A user could also seek a list of available locations with jukeboxes in accordance with the present invention. A location request identifying a town, city and so forth, could be made to a central server. Alternatively, means could establish automatically the geographical position of the user and suggest suitable locations in the locality. This can be done using cell identification technology, or by using an integrated global positioning system in a mobile telephone or PDA. It would be possible for a user to ask, for example, for the nearest location where a particular track can be played.
The information transmitted to the jukebox may include a text message, still picture or even a video clip which is extracted from the transmission and displayed to the persons in the public place on a video monitor. The message is preferably displayed or played while the track or tracks requested in the transmission is/are played. This could be via a video monitor or TV monitor of any suitable type. An audio message may also be incorporated into the transmission and this may be extracted and played to the persons in the public place over a loudspeaker. Typically, such messages would be greetings, perhaps dedicating a track to somebody having a birthday. The system may contain software to monitor the use of language that might be found offensive and to block messages containing such language. Persistent abusers of the system could be blocked form accessing the system by reference e.g. to their Caller ID. If a user wishes to keep a message personal, there could be the facility for the SMS message to include the telephone number of the recipient. When the jukebox is about to play, or is playing the requested track, the system could send an SMS message to the recipient. This could if desired be in addition to a publicly displayed message. The system would have suitable means for extracting the appropriate data from an incoming SMS message for carrying out the various additional functions.
Preferably the jukebox transmits information as text, data or speech to the mobile communications device to confirm receipt of the request and/or to advise when the requested track is to be played. There could also be confirmation that a greeting, dedication or other message has been sent to another recipient. Again, all of this could be achieved by means of SMS messaging.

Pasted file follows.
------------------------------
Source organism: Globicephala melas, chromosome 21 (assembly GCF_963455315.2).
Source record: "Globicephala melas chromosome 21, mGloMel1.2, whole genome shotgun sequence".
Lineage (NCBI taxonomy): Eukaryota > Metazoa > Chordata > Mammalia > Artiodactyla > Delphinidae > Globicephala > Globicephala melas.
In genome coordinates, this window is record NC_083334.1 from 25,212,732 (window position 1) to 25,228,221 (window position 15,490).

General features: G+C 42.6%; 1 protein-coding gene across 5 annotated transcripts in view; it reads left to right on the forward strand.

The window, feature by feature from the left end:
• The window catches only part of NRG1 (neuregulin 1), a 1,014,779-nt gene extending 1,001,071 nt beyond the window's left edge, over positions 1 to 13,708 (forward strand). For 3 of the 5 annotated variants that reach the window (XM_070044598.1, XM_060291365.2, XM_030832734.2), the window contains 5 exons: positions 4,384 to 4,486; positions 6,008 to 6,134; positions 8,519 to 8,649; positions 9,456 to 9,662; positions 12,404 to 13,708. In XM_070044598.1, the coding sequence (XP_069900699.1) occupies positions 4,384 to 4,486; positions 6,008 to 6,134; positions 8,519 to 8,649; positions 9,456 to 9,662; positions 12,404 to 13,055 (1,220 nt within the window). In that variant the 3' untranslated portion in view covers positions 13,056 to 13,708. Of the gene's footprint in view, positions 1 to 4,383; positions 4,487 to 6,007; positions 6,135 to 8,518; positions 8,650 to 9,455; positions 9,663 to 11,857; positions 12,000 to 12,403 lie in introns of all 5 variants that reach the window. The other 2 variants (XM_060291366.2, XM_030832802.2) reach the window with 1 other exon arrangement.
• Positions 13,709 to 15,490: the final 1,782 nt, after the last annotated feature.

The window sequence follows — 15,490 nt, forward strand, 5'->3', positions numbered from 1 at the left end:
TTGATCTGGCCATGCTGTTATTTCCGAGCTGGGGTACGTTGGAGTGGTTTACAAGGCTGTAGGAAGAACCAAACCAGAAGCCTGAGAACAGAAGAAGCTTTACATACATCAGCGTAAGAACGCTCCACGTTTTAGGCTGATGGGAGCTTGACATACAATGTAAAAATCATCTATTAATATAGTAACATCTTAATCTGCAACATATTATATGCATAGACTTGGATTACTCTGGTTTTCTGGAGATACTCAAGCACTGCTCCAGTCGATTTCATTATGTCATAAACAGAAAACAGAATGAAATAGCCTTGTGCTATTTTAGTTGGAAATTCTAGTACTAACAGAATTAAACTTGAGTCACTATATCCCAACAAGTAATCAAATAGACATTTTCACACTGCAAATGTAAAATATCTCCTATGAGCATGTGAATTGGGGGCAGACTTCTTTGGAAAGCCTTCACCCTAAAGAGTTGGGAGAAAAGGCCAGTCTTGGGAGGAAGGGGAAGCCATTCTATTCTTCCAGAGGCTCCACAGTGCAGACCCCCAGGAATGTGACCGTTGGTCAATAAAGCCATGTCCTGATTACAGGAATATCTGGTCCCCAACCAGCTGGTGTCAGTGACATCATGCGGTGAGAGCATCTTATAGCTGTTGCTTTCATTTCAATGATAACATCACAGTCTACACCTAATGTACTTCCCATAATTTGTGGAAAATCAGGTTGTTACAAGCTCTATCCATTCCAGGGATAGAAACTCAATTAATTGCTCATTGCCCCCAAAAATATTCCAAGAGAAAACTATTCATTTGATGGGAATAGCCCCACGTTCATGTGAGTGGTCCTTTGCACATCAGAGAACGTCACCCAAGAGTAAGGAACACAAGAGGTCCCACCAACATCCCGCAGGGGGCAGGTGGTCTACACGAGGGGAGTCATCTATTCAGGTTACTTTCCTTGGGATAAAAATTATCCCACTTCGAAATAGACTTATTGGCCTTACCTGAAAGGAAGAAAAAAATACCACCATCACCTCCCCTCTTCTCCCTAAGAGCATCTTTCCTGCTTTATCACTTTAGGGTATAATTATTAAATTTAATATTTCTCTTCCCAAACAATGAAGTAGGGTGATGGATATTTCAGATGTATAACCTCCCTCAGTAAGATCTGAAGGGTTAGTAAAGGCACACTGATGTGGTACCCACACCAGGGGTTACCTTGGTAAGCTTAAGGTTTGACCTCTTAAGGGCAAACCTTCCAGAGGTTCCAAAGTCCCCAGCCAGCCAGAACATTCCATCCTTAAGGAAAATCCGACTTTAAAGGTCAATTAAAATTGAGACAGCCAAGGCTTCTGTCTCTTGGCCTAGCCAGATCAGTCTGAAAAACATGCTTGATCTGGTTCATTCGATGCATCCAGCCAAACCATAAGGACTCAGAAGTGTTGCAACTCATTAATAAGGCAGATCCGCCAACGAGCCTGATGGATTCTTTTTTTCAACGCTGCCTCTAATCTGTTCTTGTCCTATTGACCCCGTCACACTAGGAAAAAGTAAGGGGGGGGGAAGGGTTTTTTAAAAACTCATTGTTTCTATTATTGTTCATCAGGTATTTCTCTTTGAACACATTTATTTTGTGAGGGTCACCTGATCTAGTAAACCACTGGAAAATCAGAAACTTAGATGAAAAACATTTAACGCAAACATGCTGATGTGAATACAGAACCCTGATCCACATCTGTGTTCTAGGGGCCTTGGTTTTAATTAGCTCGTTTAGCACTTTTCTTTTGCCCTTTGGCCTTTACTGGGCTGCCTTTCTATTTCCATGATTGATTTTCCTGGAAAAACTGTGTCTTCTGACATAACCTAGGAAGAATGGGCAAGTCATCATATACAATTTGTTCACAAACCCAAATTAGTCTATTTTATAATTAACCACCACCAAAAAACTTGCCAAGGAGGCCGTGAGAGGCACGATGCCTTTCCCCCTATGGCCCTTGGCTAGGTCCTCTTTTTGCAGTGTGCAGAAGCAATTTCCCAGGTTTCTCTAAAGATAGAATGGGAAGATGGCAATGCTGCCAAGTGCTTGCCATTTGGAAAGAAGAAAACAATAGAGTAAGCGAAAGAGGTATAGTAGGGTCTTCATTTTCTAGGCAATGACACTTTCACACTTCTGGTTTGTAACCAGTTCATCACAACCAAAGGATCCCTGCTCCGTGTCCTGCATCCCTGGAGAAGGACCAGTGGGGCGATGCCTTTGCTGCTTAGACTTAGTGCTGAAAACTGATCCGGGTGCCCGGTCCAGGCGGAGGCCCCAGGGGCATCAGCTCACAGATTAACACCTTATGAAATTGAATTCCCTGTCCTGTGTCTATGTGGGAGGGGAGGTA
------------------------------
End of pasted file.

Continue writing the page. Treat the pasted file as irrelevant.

The system may permit data, still pictures and video to be transmitted to users so that it is not essential to view a public monitor. This could be any of the information available on monitors, including a still picture or video clip which has been transmitted by a user when requesting a track, for example for use as a greeting.
Although the requested tracks may be played in the same order as they are requested, preferably the jukebox is adapted to change the order in which the tracks are played if, for example, consecutive requests for the same track are received. There could be a system for notifying users of when it is expected that a track will be played, for example by keeping a “time line” of requested tracks and using data about tracks to delay the length of the tracks and thus the delay until a particular track is played such notification could be by means of SMS messaging also.
The selection of tracks by a mobile communications device such as a mobile telephone facilitates the decoupling of the playback device and thus the likelihood of damage occurring to the jukebox may be reduced. Indeed, only the playback device needs to be installed in the public place to allow the person requesting the track to hear and/or see a track when it is played. The associated receiving and/or processing devices may be located remotely, for example in an office or room not open to the public. As the public do not require direct access to the hardware of the jukebox to request tracks, listings of the tracks available may be distributed throughout the public place on, for example, inexpensive printed or laminated track menus. These menus are small and cheap to produce and can be readily updated or replaced, for example, to include new tracks as they become available. Video monitors could also be provided. These may take any form including conventional cathode ray tube monitors, liquid crystal panels, plasma displays, projectors and any other suitable display device.